Earth’s natural wonders are nowhere more impressive in scale or richly diverse in life as the Great Barrier Reef in Australia. Networks of 2,500 coral reefs and around 900 islands stretch for more than 1,250 miles along the north east coast.
Marine researchers found the huge blade-like coral structure some 80 miles off the coast of Cape York in Queensland, six miles from the outer edge of the great reef. At its base, the structure is almost a mile wide and stands taller than the Empire State Building. Yet despite its great size, it is the first detached reef of that scale to be found in 120 years of Great Barrier Reef exploration.
A team aboard the Schmidt Ocean Institute research vessel Falkor found it while mapping the seafloor using their remotely operated underwater robot SuBastian. The reef is embedded in the seafloor and stands isolated, but its ecosystem is diverse and thriving, according to team leader Robin Beaman, who described a “blizzard of fish” surrounding it.
What Makes it Great?
Coral reefs in the Great Barrier complex are formed over millions of years from the calcium carbonate skeletons and skeletal waste secretions of coral polyps and other creatures. Cement to bind the elaborate coral structures into a reef is provided by the skeletons of coralline algae and invertebrate bryozoa, or moss animals.
This newly discovered formation is one of eight large detached reefs found in the northern region, but the first since the 1880s. It was likely established in the Miocene epoch around 20 million years ago. “It’s a big reef not to have known about,” said the expedition’s Principal Investigator Tom Bridge. “We know more about the surface of the moon than we know about what lies in the depths beyond our coastlines.”
Live video from the robot’s onboard cameras captured several shark species circulating around as well as sea fans, soft corals, and sponges attached to the upper section. Footage from the dive has now been posted on Youtube showing SuBastian scaling the underwater mountain from its broad base to the summit, about 160 feet below the surface.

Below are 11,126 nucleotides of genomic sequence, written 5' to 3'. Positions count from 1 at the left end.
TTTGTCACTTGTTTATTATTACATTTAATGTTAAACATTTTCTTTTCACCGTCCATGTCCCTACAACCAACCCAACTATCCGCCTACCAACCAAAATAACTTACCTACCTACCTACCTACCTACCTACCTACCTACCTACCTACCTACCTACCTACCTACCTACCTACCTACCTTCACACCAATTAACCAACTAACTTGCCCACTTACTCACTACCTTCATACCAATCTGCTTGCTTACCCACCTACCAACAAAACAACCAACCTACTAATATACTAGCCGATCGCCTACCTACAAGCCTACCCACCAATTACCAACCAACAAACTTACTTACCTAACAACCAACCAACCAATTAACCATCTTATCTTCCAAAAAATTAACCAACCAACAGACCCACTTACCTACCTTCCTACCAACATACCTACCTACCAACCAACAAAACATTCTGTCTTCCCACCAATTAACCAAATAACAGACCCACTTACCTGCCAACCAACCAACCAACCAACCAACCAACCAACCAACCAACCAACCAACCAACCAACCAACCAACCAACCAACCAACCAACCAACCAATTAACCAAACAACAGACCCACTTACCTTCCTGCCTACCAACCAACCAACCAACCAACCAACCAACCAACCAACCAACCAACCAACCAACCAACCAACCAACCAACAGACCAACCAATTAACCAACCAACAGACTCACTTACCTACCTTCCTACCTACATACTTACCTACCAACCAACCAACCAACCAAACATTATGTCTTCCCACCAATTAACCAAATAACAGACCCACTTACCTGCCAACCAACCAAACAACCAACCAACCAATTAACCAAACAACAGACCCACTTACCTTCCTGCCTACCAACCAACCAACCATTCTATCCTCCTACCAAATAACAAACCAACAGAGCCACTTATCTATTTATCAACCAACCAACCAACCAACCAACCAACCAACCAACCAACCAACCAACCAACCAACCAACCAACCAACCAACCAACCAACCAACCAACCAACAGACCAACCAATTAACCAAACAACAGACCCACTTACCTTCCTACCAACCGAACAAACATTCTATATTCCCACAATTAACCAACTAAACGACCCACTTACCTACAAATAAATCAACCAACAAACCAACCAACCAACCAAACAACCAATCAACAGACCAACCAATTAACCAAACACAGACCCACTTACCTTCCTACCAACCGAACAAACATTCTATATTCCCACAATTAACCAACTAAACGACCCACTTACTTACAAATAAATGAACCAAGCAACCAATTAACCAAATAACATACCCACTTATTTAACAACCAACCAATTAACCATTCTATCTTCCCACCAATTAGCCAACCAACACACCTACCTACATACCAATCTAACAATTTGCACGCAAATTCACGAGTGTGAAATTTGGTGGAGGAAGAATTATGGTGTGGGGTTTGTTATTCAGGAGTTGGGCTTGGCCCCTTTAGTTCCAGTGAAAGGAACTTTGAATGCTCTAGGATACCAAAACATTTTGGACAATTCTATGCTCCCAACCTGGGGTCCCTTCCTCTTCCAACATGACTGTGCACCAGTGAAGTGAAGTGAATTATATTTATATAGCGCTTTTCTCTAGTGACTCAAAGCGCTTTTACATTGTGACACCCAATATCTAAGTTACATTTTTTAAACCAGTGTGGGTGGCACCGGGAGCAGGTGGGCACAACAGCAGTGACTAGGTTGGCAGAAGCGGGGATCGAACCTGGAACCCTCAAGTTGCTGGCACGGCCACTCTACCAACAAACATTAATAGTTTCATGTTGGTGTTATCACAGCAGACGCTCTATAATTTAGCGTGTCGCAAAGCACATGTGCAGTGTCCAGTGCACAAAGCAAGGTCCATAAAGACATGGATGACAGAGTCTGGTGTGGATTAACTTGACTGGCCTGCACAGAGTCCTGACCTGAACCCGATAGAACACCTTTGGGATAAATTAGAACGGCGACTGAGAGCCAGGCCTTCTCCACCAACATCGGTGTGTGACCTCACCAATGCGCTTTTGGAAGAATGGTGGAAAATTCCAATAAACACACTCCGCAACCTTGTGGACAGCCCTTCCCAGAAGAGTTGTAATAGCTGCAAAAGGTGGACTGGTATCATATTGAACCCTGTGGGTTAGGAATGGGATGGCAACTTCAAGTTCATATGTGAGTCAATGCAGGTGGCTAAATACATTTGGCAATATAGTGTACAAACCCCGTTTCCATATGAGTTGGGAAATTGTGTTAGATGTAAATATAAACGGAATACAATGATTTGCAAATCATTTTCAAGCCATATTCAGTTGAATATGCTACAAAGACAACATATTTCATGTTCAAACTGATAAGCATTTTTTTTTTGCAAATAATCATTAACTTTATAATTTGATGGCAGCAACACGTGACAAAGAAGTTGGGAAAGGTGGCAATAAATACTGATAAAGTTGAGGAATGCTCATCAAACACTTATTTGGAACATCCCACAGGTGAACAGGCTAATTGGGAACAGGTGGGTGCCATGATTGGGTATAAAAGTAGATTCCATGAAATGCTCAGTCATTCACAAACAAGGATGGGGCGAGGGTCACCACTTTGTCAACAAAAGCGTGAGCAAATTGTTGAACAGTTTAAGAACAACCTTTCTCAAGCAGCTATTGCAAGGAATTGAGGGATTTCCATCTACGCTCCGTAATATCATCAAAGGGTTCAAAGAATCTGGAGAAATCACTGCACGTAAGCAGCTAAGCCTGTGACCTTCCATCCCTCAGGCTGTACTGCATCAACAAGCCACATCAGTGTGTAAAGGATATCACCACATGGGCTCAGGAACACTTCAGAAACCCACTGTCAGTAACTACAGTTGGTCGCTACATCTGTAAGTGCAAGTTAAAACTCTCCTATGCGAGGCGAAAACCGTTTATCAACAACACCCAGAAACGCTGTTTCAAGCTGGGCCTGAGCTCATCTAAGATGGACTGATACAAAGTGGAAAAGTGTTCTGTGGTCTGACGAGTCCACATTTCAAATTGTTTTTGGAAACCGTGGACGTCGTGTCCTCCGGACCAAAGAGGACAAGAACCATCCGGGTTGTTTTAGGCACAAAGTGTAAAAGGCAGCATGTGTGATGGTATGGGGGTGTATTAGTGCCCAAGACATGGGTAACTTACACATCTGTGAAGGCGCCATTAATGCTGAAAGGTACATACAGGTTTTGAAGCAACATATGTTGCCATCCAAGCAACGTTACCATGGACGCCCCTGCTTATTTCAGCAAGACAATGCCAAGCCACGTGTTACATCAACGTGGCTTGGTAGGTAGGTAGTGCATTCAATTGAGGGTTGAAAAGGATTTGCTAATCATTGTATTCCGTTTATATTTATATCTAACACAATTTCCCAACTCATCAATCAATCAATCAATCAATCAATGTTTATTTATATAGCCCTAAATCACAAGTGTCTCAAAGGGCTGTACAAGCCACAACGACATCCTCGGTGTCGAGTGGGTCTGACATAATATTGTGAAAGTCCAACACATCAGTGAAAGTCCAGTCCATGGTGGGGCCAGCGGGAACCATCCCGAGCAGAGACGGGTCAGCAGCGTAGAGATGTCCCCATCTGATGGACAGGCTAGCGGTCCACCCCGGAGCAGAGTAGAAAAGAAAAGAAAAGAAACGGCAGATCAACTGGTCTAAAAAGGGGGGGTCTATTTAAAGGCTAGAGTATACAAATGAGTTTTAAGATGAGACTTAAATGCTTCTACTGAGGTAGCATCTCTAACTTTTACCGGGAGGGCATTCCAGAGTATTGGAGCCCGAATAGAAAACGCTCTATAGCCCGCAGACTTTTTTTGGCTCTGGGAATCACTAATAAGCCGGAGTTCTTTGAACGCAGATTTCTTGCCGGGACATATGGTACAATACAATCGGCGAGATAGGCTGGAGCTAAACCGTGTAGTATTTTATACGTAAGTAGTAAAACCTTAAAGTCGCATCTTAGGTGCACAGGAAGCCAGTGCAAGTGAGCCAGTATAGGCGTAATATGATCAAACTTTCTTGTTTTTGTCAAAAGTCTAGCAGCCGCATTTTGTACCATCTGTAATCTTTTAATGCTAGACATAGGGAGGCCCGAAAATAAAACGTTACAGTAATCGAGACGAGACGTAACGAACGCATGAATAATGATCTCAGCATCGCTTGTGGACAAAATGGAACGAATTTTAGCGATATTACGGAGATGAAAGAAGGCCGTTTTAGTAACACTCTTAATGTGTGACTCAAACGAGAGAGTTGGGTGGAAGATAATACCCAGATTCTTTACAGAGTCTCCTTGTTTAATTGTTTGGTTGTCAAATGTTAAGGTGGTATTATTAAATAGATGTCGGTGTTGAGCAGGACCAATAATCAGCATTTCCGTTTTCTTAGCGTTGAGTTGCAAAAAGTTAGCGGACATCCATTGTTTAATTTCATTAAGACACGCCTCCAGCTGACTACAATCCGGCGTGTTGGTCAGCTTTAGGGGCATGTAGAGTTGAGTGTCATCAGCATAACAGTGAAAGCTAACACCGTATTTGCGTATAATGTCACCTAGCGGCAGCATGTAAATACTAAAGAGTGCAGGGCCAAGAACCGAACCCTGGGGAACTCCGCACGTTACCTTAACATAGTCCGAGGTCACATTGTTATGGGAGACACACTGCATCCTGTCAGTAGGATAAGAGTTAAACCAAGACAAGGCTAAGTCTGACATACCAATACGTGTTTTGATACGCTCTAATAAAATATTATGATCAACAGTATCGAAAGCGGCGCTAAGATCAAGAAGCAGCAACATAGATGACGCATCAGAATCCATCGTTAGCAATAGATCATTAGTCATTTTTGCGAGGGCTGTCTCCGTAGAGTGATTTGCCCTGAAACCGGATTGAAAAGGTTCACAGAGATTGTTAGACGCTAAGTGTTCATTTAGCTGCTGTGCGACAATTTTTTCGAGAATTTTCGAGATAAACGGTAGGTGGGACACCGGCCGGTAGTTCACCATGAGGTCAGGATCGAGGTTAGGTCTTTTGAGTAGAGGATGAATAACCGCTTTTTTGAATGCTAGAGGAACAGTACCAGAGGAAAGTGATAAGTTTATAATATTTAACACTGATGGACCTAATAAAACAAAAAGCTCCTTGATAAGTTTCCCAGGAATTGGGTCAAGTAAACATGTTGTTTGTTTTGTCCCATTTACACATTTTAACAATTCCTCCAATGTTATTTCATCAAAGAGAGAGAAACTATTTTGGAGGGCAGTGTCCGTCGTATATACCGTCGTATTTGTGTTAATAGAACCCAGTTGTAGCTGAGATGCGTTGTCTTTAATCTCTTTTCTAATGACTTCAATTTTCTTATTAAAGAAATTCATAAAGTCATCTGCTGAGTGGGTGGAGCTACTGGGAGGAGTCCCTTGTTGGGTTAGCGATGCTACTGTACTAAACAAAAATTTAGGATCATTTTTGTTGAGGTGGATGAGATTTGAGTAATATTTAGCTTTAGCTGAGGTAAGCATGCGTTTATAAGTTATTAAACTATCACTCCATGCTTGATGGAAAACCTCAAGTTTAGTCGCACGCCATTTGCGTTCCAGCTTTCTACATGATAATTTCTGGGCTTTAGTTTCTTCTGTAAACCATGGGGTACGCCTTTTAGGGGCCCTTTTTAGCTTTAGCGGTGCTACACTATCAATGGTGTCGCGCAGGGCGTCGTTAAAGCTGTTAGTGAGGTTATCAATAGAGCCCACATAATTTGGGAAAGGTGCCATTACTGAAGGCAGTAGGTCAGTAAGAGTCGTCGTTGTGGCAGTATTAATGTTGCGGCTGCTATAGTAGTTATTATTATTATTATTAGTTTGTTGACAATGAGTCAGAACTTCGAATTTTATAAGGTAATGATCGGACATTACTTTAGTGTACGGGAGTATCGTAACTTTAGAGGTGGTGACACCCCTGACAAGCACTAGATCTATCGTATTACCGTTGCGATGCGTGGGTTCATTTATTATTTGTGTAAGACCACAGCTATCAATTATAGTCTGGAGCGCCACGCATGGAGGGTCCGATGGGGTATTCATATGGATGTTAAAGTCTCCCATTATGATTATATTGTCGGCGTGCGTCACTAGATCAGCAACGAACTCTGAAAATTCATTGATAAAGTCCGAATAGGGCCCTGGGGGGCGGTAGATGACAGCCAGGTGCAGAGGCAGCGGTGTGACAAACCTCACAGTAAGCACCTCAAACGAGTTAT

Isolated seamounts are critical habitats for sea life and can support entirely new species. This is especially important for corals, as Great Barrier Reef numbers have more than halved in the past 25 years. Bleaching events, caused by climate change and increased sea temperatures, tropical cyclone damage and predation by crown-of-thorns starfish, have devastated coral colonies.
Reefs extend outwards from the shallow waters of the continental shelf surrounding Australia to the deep ocean more than 150 miles offshore. More than 400 species of coral flourish there, along with 1,500 fish species, 4,000 mollusks–including octopus, squid, sea slugs, and snails–and 240 bird species.
Explorations by the research vessel Falkor are part of a year-long expedition to map the oceans around Australia. So far the team has uncovered 30 new underwater species in the deep-sea canyons off Western Australia’s NingalooCoast–including a 150 foot long siphonophore, a floating gelatinous colony made from thousands of organisms called zooids–plus extensive coral gardens, and graveyards in Bremer Canyon off south western Australia.
Finding a monumental reef in the northern depths of the world’s most extensive coral reef system, a UNESCO World Heritage Site since 1981, is historically important. But scientists say the detailed 3D maps and other findings will lead to years more study of this untouched environment and its role in the Great Barrier Reef habitat.
All maps created by the expedition will be made available through the national seabed mapping project AusSeaBed. And video of their extensive dives can be seen on the Schmidt Ocean Institute’s Youtube channel.